Here’s what he wrote in 2007:

The disasters invoked by the peaking of global oil supplies can be avoided only with a “crash progamme” beginning 20 years before it occurs. If some of the estimates in the department of energy’s report are correct, it is already too late.

Here he is conspiracy-theorising in 2009:

Last week two whistleblowers from the International Energy Agency alleged that it has deliberately upgraded its estimate of the world’s oil supplies in order not to frighten the markets…….If the whistleblowers are right, we should be stockpiling ammunition. If we are taken by surprise; if we have failed to replace oil before the supply peaks then crashes, the global economy is stuffed.

And here he is again, frightening Guardianista types, in 2009:

If we leave it any longer, and no politician seems to be taking Peak Oil seriously, then we are going to see total economic collapse.

So you might not unreasonably imagine that, were he ever to discover that the “Peak Oil” threat was nothing to worry about and that there was more than enough extractable oil to supply our needs for the foreseeable future, the Moonbat would be over the moon. Right?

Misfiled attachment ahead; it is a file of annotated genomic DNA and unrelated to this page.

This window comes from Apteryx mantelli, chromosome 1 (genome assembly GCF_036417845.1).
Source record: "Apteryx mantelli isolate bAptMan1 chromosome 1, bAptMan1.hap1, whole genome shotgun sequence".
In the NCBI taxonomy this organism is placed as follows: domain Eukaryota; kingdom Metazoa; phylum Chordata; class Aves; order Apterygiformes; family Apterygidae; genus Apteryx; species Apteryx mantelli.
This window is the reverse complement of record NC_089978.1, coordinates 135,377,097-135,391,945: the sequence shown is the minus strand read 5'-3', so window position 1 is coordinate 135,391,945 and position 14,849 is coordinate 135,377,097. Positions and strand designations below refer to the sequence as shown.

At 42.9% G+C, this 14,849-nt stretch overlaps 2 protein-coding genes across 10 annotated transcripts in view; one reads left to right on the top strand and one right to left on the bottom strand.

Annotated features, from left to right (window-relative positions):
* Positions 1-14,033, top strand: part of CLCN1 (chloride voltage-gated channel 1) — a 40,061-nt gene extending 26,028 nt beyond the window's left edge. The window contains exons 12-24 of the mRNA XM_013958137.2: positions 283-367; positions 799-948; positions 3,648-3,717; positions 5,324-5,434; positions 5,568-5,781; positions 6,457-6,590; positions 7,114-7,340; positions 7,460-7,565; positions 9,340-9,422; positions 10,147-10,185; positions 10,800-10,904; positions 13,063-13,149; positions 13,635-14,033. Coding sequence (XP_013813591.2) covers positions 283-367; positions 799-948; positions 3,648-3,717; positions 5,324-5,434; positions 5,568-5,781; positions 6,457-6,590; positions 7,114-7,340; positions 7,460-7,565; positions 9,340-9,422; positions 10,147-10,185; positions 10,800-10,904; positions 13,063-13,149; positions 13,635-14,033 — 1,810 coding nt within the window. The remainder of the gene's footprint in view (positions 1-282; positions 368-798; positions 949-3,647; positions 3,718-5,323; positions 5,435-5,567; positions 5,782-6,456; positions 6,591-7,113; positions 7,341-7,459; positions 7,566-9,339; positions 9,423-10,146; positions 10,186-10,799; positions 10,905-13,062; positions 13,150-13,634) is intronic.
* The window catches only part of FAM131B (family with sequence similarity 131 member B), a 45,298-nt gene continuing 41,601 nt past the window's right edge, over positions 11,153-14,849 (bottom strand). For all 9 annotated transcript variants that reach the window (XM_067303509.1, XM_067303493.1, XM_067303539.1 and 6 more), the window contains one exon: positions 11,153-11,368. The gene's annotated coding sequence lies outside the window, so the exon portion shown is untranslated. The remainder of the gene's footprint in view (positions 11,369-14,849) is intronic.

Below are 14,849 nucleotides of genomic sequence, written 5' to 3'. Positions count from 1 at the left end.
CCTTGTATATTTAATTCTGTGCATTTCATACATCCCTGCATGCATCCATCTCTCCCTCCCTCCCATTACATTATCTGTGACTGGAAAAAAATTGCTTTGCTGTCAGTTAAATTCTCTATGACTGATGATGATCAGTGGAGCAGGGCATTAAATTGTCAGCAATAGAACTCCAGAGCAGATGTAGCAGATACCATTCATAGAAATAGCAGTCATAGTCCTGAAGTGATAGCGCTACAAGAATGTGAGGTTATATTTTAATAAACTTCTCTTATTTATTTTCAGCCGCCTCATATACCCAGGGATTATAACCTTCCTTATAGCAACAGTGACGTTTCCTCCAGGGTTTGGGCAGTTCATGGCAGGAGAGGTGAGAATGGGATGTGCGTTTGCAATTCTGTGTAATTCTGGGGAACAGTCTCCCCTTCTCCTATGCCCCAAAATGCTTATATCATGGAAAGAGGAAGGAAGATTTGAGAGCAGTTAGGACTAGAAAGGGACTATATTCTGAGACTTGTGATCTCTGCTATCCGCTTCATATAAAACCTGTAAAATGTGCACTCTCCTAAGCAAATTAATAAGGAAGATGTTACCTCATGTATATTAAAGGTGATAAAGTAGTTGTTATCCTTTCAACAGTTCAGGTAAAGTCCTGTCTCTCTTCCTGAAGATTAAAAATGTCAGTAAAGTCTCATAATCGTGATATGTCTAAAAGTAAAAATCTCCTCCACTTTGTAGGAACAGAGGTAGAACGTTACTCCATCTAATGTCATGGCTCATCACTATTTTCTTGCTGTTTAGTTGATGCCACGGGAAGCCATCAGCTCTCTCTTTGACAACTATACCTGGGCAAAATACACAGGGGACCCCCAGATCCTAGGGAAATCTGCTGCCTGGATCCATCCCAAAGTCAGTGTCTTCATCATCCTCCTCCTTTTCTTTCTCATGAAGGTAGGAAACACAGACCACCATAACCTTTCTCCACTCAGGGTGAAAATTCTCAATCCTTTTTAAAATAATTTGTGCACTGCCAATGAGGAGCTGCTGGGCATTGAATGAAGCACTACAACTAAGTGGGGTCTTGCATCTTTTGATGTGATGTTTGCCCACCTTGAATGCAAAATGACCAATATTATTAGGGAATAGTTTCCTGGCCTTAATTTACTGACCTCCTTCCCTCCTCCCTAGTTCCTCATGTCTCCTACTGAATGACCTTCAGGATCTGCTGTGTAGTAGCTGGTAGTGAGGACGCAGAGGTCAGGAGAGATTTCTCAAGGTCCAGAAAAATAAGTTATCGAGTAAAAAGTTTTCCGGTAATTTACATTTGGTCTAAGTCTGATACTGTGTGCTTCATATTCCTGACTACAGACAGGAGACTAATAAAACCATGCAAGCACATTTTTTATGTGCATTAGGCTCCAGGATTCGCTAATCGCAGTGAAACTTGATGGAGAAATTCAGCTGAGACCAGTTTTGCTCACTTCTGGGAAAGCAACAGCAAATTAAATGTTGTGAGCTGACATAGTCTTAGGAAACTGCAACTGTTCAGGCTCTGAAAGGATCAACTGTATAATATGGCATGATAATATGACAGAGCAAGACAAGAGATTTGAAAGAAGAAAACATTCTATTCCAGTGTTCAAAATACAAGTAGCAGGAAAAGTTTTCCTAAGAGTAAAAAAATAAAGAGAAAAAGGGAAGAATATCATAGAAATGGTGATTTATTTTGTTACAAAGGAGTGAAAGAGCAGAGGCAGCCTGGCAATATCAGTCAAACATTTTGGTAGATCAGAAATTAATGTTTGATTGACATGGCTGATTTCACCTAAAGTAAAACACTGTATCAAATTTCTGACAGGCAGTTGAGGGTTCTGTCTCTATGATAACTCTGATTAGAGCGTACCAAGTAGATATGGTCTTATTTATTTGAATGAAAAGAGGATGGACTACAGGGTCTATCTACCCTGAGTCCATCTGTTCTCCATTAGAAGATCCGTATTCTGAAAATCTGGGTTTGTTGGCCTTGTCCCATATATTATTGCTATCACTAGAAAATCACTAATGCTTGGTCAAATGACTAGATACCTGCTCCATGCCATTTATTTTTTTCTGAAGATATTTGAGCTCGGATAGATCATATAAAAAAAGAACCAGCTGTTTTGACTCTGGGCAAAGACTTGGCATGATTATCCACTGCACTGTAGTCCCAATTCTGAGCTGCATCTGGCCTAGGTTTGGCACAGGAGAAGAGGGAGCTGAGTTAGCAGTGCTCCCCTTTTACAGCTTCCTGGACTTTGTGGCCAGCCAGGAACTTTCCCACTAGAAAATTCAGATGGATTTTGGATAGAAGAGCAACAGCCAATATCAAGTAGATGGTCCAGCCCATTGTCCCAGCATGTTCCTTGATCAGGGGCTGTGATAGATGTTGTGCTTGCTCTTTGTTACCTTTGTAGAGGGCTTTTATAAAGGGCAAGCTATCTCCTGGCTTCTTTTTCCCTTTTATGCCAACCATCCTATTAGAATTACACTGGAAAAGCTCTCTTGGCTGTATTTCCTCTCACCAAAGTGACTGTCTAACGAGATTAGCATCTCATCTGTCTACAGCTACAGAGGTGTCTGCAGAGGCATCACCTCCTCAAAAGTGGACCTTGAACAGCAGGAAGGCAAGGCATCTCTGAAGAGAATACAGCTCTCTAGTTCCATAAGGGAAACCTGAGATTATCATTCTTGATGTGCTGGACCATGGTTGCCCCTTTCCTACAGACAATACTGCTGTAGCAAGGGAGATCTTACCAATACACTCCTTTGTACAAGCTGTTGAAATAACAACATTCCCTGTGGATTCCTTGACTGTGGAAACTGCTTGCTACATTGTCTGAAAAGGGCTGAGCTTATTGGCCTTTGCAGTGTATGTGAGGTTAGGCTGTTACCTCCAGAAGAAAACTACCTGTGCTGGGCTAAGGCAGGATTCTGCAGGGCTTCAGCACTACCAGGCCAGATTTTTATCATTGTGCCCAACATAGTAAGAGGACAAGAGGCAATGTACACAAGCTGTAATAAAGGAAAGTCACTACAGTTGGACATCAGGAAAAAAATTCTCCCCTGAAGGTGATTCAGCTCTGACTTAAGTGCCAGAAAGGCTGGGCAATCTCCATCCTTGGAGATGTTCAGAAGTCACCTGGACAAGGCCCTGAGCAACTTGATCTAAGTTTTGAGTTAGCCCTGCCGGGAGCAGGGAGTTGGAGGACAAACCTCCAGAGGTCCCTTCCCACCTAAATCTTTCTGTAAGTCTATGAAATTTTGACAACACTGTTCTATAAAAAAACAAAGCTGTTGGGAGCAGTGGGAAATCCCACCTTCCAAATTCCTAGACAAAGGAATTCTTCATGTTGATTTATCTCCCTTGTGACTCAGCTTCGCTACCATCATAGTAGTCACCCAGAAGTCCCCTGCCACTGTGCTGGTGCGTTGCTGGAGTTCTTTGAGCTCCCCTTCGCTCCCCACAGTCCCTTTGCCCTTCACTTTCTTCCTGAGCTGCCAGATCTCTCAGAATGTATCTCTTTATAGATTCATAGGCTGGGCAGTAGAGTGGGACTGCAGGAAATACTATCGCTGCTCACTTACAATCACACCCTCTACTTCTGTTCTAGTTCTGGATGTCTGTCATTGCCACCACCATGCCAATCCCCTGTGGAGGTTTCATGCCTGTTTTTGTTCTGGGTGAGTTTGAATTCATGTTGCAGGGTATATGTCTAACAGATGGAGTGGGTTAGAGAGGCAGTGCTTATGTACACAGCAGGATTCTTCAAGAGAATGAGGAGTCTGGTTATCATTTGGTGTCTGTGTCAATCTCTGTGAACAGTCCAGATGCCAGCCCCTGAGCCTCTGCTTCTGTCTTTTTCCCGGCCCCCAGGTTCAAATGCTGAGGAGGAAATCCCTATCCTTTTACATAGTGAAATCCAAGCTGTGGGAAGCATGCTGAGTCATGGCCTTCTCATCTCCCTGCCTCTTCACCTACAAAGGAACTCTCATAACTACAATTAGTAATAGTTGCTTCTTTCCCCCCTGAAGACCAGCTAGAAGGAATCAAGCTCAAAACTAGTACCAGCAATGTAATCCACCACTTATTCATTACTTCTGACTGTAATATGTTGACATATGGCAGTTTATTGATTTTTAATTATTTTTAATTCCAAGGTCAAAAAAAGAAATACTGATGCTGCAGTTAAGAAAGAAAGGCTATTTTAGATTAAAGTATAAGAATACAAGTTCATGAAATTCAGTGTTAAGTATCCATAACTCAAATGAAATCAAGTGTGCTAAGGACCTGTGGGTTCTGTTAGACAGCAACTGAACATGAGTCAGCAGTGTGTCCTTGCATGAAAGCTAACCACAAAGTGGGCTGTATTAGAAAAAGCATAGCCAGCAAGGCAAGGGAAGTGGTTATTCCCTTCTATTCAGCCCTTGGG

Here is what George Monbiot airily declared yesterday – sounding for all the world as if he’d read neither Watermelons nor a James Delingpole blogpost in his entire life. (“We” were wrong? Less of that “we”, thank you, George)

Peak oil hasn’t happened, and it’s unlikely to happen for a very long time.

And here’s the conclusion he drew from this excellent ‘news’:

There is enough oil in the ground to deep-fry the lot of us, and no obvious means to prevail upon governments and industry to leave it in the ground. Twenty years of efforts to prevent climate breakdown through moral persuasion have failed, with the collapse of the multilateral process at Rio de Janeiro last month. The world’s most powerful nation is again becoming an oil state, and if the political transformation of its northern neighbour is anything to go by, the results will not be pretty.

Is there anything on earth which would ever make George Monbiot happy? If the sun started shining at all this summer, he’d see it as a terrifying portent of the return of global warming. If every child in the land were suddenly given a cute puppy he’d be railing against the potential toxoplasmosis epidemic. If eternal world peace were to break out, he’d be warning of the catastrophic population explosion brought about by the lack of war casualties….